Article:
November 8, 2013
News Review From Harvard Medical School -- FDA to Ban Trans Fats in Foods
U.S. food regulators have announced a plan to phase out trans fats in processed foods and restaurant meals. Research has linked eating trans fats with higher risks of heart disease and heart-related death. A Food and Drug Administration (FDA) official said the proposed rules could prevent 20,000 heart attacks and 7,000 deaths each year. Trans fats also are known as partially hydrogenated vegetable oils. In 2005, New York City required restaurant chains to stop using them. A year later, the FDA began requiring that trans fats be listed on the labels of processed foods. Because of these rules, many restaurants and food manufacturers stopped using trans fats. Americans' intake fell from an average of about 4.6 grams per day to just 1 gram per day. But these fats remain in some bakery goods, meals at smaller restaurants, frozen pizza, popcorn and other foods. The FDA now says it will remove trans fats from the list of ingredients "generally recognized as safe." Once the change takes effect, food makers would have to petition the FDA for permission to use trans fats. Such requests are unlikely to be granted. HealthDay News wrote about the announcement November 7.
By Reena L. Pande, M.D.
Harvard Medical School
What Is the Doctor's Reaction?
In a strong move by health officials, the U.S. Food and Drug Administration (FDA) has announced a plan to restrict use of trans fats in processed foods and in restaurants. Trans fats are known to increase the risk of heart disease and stroke.
Most trans fats are not natural products. They are artificially made in a process that changes the chemical structure of natural oils to make them more solid. You also may have heard them called trans fatty acids or partially hydrogenated oils. Trans fats are primarily used to lengthen shelf life or to improve the texture or flavor of foods.
But they come with clear health risks. Trans fats have been linked to higher levels of the bad type of cholesterol (LDL, or low-density lipoprotein). They have also been linked to increased risks of diabetes, heart disease and stroke. And from what we know, they have no clear health benefits.
Many companies and many restaurants have already limited the use of trans fats in their products and foods. In fact, New York City has already prohibited use of trans fats.
What Changes Can I Make Now?
First, it's important to know a few facts about fats.
Not all fats are the same. There are lots of different kinds of fat in our diets. Saturated fats and trans fats are bad for you. Unsaturated fats include monounsaturated fats and polyunsaturated fats. They are not as bad for you.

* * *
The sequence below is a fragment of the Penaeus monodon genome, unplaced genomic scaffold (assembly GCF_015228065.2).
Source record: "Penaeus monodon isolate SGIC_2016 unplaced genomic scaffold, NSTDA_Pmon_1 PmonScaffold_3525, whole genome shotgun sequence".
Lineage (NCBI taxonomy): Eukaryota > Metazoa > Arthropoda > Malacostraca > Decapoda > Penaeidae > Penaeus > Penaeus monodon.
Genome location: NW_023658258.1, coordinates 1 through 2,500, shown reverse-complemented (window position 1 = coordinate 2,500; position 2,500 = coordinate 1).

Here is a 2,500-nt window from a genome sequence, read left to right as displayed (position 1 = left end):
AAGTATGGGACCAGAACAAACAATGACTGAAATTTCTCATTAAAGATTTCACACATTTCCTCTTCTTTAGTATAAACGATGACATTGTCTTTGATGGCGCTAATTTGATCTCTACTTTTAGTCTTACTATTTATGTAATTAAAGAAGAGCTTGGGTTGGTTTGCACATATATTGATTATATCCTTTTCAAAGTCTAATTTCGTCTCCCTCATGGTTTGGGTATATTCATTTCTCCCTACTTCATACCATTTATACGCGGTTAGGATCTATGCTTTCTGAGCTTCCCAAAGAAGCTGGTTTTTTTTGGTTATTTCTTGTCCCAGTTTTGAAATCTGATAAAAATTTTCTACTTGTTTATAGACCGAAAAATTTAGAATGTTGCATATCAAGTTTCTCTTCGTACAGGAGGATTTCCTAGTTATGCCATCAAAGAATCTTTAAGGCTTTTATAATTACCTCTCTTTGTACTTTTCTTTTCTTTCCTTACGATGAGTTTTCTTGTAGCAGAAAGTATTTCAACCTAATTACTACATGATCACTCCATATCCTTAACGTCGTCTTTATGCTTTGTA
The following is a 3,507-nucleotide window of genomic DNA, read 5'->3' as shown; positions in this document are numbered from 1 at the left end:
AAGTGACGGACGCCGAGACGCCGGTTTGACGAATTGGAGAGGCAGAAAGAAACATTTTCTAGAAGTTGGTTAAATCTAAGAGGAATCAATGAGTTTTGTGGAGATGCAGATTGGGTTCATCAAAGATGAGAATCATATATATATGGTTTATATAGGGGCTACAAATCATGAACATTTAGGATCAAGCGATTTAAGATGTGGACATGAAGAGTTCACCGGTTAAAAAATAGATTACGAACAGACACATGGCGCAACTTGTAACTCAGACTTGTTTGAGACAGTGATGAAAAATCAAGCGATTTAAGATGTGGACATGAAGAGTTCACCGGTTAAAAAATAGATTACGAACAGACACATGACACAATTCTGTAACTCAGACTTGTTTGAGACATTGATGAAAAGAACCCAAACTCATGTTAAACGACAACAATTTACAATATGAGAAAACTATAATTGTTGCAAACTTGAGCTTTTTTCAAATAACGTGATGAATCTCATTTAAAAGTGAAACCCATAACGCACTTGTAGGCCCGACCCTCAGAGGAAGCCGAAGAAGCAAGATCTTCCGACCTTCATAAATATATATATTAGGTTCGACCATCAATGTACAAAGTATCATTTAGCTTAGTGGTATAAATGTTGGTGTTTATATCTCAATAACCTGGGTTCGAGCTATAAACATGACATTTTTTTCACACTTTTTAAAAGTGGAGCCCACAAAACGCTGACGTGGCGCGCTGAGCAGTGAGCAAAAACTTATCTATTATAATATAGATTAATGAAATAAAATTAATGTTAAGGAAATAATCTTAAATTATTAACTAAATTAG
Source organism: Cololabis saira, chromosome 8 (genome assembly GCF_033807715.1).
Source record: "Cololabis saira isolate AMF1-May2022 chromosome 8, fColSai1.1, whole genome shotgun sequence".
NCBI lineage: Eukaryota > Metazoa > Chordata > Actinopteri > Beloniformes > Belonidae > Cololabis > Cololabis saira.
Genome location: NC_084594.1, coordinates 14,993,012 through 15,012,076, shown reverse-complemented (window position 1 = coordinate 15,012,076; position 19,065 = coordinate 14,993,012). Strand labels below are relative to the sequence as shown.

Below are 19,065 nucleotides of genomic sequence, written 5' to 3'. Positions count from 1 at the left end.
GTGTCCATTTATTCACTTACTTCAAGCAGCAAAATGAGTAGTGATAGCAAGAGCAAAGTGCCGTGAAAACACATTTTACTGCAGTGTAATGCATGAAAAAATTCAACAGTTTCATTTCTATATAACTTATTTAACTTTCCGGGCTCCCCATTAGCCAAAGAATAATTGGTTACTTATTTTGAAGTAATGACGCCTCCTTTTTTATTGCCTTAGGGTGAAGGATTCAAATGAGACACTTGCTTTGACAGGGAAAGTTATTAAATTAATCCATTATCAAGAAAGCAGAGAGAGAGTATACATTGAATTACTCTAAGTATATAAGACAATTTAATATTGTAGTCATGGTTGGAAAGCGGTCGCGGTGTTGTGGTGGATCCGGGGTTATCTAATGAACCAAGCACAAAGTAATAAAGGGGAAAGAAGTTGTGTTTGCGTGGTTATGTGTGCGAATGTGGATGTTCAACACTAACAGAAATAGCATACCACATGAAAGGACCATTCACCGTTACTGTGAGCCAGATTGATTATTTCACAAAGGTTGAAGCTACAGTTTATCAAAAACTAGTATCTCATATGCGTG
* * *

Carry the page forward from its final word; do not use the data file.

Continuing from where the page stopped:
Guess why they are all called "fats." That's right, they have that name for a reason. Eating too much fat can lead to weight gain. Gram for gram, fats have more calories than carbohydrates or protein, the other major nutrients our bodies need. We do need some fat, but we need to remember to take in fats in moderation.
Know how to avoid trans fats. If the restrictions go through, you may not have to worry about looking out for trans fats, as they should no longer be allowed in your food. But for now, you will find trans fats in fried foods, such as French fries, or in baked goods, such as pastries, cookies and doughnuts. Trans fats are a big component of stick margarine and shortening. Look at the label to find out more details. They may be listed as "partially hydrogenated oils."
Stick to real food. Eat fresh food before anyone has had a chance to preserve it or process it. Cook your own food, and limit the amount of oil and butter. This allows you the best chance of avoiding bad fats.
What Can I Expect Looking to the Future?
The FDA announcement is an excellent first step. Eating unhealthy food is just too easy, too cheap and too convenient. I welcome efforts to make our food supply healthier and safer.
But the next step is ours. We can take the responsibility on ourselves to focus on eating a healthy diet and limiting our total calories. And we can take other important steps toward healthy living, such as not smoking and keeping physically active.
As a nation, we need to take a combined approach to combat the obesity epidemic and start to get ourselves healthy.